According to UNHCR, the EU, and human rights groups, border guards unlawfully returned an unspecified number of Chechens to Russia who had applied for, or wanted to apply for, asylum. For example, Chechens detained in Zakarpattya Region were frequently put on a train to Kharkiv and turned over to Russian border guards at the nearby border crossing point. Chechens were reportedly forcibly returned to Russia in keeping with an alleged secret government instruction issued after the September 2004 Beslan school massacre in Russia; it reportedly requires border guards to return all Chechens to Russia and to refuse them entry into Ukraine.

The government generally cooperated with the UNHCR and other humanitarian organizations in assisting refugees and asylum seekers and operated refugee reception centers in Vinnytsya and Odesa. However, the State Committee for Nationalities and Migration at times showed little interest in refugee protection, poorly implemented agreements with the UNHCR, and often refused to share important information with the UNHCR.

According to UNHCR officials, one of the biggest obstacles to the implementation of the government's commitments to the protection of refugees is a law, which authorities strictly enforced, requiring applicants for refugee status apply within three working days of their illegal entry, or within five working days of their legal entry, into the country. This led the authorities to refuse to initiate asylum procedures for approximately 70 percent of all asylum seekers during 2003, the latest year for which statistics were available. As a result, many asylum seekers remained undocumented and faced arrest, detention, and deportation. In addition the law allows for the deprivation of refugee status for mere suspicion of involvement in activities that pose a threat to the national security, public order, or health of the population of the country.

Police harassment of refugees with dark skin, and, to a lesser degree, Asians, continued during the year.There were also multiple, credible reports from human rights NGOs and diplomats that refugees, especially those from Africa and Asia, were regularly abused at detention centers in Zakarpattya Region, which borders EU member states Poland, Slovakia, and Hungary.

There were reports that the makeshift Pavchino detention center received no state funds during the year. Border guards generated income, including their own salaries, by "leasing" migrants to a neighboring factory (seesection6.c.). Border guards also illegally released detained migrants whose families paid bribes, usually in the amount of $1,200 (UAH 6 thousand), transferred via wire. Border guards also stole food packages and phone cards provided to refugees by the EU. Moreover, border guards only accepted asylum applications prepared by lawyers whom the migrants had to pay for their services; the lawyers then split their fees with the guards. Applications prepared, for example, by NGO lawyers working pro bono were not accepted.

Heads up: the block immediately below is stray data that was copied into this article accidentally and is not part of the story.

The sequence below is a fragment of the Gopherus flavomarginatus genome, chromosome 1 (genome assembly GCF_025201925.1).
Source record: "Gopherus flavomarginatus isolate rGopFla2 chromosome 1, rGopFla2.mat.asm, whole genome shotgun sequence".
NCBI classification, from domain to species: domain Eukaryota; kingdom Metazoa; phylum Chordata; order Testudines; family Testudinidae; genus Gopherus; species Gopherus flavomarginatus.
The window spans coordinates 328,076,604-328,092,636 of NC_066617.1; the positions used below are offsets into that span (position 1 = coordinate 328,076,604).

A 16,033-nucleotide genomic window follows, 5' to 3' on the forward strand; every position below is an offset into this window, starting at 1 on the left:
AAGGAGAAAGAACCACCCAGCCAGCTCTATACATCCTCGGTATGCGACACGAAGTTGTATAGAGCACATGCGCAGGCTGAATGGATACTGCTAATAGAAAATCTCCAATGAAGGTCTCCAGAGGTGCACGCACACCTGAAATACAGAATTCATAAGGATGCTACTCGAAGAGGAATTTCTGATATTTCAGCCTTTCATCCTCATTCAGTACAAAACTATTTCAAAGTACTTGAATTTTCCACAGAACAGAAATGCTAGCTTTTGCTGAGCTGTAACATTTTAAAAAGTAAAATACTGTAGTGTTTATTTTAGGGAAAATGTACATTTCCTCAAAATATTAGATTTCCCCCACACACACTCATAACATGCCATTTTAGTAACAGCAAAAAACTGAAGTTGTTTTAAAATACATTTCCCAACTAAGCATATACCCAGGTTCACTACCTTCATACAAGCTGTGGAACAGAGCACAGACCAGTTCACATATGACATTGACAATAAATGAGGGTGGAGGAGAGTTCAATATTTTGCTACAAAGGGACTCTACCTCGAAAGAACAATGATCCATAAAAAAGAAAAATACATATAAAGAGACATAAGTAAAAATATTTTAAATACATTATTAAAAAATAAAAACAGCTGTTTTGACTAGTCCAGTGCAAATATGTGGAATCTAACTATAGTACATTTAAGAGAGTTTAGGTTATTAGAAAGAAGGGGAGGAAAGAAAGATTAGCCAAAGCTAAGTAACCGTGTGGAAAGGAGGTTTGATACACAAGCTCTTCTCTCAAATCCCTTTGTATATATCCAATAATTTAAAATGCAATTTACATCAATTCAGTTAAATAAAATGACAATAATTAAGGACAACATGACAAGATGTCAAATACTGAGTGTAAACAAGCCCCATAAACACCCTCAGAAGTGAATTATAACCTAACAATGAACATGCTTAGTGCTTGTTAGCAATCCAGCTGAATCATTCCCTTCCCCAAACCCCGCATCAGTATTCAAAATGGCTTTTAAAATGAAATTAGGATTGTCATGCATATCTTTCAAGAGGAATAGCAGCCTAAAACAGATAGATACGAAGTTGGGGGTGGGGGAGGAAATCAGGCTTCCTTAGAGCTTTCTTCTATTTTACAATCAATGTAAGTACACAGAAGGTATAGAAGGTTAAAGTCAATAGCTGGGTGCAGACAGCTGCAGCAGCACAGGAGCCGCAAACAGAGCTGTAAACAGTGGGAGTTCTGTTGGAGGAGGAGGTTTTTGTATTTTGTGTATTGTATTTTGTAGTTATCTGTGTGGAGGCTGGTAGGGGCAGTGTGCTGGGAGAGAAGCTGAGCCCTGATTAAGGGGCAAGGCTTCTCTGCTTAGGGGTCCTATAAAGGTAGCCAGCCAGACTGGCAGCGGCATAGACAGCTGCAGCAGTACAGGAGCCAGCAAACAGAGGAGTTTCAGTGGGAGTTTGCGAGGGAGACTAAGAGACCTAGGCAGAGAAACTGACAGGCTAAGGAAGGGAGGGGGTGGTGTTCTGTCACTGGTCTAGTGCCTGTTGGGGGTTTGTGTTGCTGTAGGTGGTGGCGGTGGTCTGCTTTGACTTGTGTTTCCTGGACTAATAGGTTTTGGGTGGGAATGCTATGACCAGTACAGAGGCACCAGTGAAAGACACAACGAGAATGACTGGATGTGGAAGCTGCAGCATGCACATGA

According to human rights NGOs and foreign diplomats, conditions at the Chop detention center near the border with Hungary and Slovakia were equally bad. Refugees were crammed into tiny cells, given polluted drinking water, and had to use outdoor toilets. The center was unheated in winter and many refugees lacked warm clothing; some had no shoes.

Conditions at the Mukacheve detention center for migrant women and children were somewhat better than at Chop. According to human rights groups, the temporary accommodation/refugee processing center in Latoritsa, which opened in June, met all standards set by the Geneva Refugee Convention.

Section 3 Respect for Political Rights: The Right of Citizens to Change their Government

The law provides citizens with the right to change their government peacefully through periodic elections, and citizens exercised this right in practice during the year through a small number of by-elections held on the basis of universal suffrage. However, the country's top electoral watchdog NGO noted that these elections frequently were marred by controversy.